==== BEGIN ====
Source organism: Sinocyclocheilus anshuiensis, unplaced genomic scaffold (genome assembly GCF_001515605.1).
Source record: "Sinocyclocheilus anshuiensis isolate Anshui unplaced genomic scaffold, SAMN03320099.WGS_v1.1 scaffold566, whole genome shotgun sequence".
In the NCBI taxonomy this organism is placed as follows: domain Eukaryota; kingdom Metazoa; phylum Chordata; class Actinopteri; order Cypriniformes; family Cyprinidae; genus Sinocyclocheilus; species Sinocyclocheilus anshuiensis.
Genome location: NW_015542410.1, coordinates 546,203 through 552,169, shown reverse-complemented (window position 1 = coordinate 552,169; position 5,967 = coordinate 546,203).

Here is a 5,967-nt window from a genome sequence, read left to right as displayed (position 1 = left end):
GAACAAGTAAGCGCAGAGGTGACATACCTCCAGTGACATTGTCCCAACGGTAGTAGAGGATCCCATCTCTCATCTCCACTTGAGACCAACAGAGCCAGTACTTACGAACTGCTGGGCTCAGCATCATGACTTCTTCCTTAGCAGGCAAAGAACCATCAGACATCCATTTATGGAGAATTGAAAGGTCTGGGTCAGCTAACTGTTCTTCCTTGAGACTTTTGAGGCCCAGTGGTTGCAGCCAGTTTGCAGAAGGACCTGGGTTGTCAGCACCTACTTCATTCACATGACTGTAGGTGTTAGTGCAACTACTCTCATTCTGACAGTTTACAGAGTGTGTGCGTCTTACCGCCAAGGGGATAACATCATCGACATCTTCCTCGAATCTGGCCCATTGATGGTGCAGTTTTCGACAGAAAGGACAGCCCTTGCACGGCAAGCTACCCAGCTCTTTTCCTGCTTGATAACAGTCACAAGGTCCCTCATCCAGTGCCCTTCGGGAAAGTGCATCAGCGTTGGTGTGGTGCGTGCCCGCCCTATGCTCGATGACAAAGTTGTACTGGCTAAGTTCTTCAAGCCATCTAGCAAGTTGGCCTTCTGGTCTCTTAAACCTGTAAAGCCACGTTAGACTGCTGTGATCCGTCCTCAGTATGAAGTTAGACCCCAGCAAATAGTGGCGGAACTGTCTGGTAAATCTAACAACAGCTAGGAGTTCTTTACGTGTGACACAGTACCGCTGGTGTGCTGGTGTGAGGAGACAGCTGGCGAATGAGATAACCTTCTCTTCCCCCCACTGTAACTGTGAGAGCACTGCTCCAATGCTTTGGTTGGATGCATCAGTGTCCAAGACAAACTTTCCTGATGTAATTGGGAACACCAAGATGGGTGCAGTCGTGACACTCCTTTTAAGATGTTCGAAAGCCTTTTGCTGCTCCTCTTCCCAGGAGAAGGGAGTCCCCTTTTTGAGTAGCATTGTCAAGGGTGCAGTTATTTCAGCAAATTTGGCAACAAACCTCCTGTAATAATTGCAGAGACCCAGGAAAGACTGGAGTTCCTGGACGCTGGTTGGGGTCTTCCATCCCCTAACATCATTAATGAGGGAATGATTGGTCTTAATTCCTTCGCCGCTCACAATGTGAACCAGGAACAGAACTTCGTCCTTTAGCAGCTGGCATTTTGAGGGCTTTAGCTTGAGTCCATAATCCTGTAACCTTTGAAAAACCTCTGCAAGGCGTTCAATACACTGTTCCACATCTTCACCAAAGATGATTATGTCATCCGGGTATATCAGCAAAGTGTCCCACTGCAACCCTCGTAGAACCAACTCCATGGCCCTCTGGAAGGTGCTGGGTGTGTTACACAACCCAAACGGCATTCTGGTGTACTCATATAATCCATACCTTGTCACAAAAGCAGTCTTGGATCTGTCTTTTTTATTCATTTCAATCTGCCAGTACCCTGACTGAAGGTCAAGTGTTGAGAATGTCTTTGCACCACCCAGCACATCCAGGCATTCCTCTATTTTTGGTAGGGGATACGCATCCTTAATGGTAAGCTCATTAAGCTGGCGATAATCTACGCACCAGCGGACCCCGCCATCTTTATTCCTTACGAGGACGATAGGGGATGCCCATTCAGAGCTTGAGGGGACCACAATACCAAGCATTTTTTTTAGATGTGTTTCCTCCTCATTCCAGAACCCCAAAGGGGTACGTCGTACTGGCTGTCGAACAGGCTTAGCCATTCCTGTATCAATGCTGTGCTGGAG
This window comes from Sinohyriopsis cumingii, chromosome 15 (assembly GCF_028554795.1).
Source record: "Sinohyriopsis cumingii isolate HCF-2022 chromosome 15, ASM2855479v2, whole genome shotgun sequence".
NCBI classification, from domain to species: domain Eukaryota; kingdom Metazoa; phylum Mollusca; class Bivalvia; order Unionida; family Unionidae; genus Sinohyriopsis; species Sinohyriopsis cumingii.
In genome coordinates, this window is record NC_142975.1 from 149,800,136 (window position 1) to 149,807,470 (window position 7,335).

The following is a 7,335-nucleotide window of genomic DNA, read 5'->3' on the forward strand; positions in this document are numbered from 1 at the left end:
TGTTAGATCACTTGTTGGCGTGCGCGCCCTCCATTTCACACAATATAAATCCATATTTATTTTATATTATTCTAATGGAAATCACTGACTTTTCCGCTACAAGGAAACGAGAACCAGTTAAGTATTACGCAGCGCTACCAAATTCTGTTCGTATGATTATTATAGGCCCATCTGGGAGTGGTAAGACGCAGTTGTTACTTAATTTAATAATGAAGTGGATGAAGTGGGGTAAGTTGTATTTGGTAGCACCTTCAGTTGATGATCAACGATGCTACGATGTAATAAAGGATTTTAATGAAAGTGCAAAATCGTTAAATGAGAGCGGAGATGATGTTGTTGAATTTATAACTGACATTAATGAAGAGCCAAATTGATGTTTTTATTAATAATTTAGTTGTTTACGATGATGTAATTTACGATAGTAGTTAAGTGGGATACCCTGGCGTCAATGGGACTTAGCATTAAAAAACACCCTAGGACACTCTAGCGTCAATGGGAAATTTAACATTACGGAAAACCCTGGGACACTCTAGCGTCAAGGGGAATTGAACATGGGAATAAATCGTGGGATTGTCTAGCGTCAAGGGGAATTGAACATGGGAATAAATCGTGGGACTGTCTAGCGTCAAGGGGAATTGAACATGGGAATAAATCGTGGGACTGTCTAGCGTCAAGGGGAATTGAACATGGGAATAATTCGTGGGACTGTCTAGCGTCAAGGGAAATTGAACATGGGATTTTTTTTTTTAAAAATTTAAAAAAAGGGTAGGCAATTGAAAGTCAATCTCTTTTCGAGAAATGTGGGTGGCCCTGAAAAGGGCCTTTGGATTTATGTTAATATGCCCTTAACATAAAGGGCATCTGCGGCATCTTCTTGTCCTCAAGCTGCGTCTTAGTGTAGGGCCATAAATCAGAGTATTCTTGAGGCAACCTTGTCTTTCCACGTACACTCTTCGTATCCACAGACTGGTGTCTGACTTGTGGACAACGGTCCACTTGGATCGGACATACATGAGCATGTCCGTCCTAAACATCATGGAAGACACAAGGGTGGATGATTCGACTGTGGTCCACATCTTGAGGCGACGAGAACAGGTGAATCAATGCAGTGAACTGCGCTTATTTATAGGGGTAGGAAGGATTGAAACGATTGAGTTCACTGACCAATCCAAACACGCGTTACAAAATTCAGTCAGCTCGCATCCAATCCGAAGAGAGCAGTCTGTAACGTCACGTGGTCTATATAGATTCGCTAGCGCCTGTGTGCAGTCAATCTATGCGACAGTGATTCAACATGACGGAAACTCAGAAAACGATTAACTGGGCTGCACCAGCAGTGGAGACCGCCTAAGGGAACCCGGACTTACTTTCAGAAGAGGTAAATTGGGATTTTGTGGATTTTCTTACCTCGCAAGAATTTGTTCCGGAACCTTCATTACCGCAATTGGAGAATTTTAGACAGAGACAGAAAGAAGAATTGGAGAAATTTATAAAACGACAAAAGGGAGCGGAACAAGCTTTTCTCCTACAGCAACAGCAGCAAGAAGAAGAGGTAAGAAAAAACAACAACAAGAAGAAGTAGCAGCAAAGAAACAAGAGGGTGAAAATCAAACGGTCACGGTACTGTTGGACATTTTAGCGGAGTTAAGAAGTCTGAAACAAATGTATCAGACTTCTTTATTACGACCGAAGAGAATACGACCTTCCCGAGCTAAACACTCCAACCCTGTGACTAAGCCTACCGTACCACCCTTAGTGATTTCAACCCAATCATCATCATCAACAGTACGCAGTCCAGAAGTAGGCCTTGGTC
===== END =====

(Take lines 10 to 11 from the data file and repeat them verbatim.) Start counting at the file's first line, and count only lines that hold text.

In genome coordinates, this window is record NC_142975.1 from 149,800,136 (window position 1) to 149,807,470 (window position 7,335).

The following is a 7,335-nucleotide window of genomic DNA, read 5'->3' on the forward strand; positions in this document are numbered from 1 at the left end: